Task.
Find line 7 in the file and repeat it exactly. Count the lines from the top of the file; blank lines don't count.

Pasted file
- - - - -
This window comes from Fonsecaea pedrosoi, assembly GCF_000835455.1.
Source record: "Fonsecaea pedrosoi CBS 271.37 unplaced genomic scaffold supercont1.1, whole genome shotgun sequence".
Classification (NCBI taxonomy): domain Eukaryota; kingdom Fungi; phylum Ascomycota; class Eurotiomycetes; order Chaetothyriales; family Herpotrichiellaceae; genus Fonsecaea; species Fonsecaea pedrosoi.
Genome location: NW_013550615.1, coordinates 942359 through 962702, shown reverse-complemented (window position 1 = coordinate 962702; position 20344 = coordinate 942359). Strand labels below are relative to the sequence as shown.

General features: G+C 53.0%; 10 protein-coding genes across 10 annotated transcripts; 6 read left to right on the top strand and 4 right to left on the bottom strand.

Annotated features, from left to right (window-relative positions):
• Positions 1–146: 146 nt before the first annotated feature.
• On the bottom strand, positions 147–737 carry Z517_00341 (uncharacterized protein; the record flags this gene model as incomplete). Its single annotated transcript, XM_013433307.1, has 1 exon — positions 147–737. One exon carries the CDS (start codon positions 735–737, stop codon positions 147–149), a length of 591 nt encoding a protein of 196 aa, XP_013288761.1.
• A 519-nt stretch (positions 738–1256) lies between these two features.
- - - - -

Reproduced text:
• Positions 1–146: 146 nt before the first annotated feature.